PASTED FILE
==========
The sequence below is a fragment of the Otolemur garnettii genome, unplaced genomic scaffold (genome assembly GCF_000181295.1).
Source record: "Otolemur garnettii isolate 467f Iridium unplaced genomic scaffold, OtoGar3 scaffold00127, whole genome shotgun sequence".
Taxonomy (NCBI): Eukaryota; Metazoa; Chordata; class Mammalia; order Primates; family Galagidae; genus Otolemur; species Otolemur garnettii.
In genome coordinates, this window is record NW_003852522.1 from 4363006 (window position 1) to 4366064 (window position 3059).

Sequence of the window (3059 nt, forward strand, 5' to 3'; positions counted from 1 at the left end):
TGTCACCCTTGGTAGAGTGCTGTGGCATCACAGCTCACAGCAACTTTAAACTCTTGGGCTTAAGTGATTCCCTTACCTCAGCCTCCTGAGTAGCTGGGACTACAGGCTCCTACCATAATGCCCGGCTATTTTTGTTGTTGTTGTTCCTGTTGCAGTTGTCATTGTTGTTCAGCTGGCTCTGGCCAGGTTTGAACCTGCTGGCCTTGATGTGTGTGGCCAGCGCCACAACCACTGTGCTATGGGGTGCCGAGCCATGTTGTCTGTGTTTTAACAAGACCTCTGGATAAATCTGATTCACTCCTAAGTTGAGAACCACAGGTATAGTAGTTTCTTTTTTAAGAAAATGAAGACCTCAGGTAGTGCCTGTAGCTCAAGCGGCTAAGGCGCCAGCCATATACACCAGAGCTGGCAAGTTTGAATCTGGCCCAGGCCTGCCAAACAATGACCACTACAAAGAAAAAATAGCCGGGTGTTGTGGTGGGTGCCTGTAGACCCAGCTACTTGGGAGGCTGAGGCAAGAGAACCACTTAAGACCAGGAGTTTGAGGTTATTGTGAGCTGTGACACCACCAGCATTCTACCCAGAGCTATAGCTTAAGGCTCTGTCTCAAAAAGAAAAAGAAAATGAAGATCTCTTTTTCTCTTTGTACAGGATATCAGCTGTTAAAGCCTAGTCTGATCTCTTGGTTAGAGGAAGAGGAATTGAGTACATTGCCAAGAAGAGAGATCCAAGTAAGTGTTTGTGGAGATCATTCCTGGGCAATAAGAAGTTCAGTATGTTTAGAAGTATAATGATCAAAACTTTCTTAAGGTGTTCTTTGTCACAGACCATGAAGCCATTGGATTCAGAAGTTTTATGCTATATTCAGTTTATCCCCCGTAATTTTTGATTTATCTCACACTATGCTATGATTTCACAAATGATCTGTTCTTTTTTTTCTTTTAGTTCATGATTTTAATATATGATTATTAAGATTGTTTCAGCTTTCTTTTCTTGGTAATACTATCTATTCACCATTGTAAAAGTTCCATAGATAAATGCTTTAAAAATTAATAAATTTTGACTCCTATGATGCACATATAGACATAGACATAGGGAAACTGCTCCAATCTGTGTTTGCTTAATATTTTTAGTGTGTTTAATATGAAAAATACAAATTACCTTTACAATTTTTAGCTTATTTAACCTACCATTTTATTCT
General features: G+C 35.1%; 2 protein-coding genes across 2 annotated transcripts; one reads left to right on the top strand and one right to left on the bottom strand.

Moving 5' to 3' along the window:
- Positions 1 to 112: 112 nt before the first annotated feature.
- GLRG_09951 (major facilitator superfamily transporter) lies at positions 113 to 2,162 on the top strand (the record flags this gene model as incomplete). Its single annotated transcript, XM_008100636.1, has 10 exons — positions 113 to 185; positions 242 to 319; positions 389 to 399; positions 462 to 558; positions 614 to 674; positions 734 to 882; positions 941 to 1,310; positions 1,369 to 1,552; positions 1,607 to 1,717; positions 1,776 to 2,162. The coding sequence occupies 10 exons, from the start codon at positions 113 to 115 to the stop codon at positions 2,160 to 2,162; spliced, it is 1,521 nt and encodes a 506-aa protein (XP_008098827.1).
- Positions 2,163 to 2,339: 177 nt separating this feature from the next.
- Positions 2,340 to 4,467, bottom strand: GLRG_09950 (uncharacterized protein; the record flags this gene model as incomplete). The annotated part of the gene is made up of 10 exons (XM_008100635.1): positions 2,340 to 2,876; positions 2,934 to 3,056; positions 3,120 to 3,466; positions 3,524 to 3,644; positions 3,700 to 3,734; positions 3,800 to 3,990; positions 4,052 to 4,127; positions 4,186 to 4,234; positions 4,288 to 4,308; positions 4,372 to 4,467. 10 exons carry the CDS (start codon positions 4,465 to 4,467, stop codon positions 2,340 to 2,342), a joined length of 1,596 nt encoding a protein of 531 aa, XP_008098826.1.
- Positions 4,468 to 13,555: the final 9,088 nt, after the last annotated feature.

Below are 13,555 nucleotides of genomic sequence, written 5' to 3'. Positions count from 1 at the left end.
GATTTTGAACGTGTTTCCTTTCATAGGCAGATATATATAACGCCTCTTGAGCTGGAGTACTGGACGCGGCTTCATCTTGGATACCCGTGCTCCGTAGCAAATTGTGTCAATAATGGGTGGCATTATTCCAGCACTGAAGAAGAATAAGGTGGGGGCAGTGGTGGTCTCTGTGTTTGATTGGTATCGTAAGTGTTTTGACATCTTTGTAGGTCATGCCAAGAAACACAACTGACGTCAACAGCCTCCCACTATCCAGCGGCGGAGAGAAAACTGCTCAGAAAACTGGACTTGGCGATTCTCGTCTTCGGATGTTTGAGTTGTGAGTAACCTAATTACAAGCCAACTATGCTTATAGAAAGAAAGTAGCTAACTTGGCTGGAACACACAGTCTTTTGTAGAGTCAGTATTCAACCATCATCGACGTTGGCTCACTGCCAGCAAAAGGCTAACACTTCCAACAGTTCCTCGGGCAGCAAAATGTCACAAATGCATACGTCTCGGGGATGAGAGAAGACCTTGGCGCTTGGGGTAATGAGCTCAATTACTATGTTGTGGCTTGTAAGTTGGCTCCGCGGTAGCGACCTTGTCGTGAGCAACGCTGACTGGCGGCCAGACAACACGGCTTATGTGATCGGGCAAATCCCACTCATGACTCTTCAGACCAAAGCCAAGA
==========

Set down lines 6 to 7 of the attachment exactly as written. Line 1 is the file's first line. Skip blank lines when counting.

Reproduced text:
TGTCACCCTTGGTAGAGTGCTGTGGCATCACAGCTCACAGCAACTTTAAACTCTTGGGCTTAAGTGATTCCCTTACCTCAGCCTCCTGAGTAGCTGGGACTACAGGCTCCTACCATAATGCCCGGCTATTTTTGTTGTTGTTGTTCCTGTTGCAGTTGTCATTGTTGTTCAGCTGGCTCTGGCCAGGTTTGAACCTGCTGGCCTTGATGTGTGTGGCCAGCGCCACAACCACTGTGCTATGGGGTGCCGAGCCATGTTGTCTGTGTTTTAACAAGACCTCTGGATAAATCTGATTCACTCCTAAGTTGAGAACCACAGGTATAGTAGTTTCTTTTTTAAGAAAATGAAGACCTCAGGTAGTGCCTGTAGCTCAAGCGGCTAAGGCGCCAGCCATATACACCAGAGCTGGCAAGTTTGAATCTGGCCCAGGCCTGCCAAACAATGACCACTACAAAGAAAAAATAGCCGGGTGTTGTGGTGGGTGCCTGTAGACCCAGCTACTTGGGAGGCTGAGGCAAGAGAACCACTTAAGACCAGGAGTTTGAGGTTATTGTGAGCTGTGACACCACCAGCATTCTACCCAGAGCTATAGCTTAAGGCTCTGTCTCAAAAAGAAAAAGAAAATGAAGATCTCTTTTTCTCTTTGTACAGGATATCAGCTGTTAAAGCCTAGTCTGATCTCTTGGTTAGAGGAAGAGGAATTGAGTACATTGCCAAGAAGAGAGATCCAAGTAAGTGTTTGTGGAGATCATTCCTGGGCAATAAGAAGTTCAGTATGTTTAGAAGTATAATGATCAAAACTTTCTTAAGGTGTTCTTTGTCACAGACCATGAAGCCATTGGATTCAGAAGTTTTATGCTATATTCAGTTTATCCCCCGTAATTTTTGATTTATCTCACACTATGCTATGATTTCACAAATGATCTGTTCTTTTTTTTCTTTTAGTTCATGATTTTAATATATGATTATTAAGATTGTTTCAGCTTTCTTTTCTTGGTAATACTATCTATTCACCATTGTAAAAGTTCCATAGATAAATGCTTTAAAAATTAATAAATTTTGACTCCTATGATGCACATATAGACATAGACATAGGGAAACTGCTCCAATCTGTGTTTGCTTAATATTTTTAGTGTGTTTAATATGAAAAATACAAATTACCTTTACAATTTTTAGCTTATTTAACCTACCATTTTATTCT
General features: G+C 35.1%; 2 protein-coding genes across 2 annotated transcripts; one reads left to right on the top strand and one right to left on the bottom strand.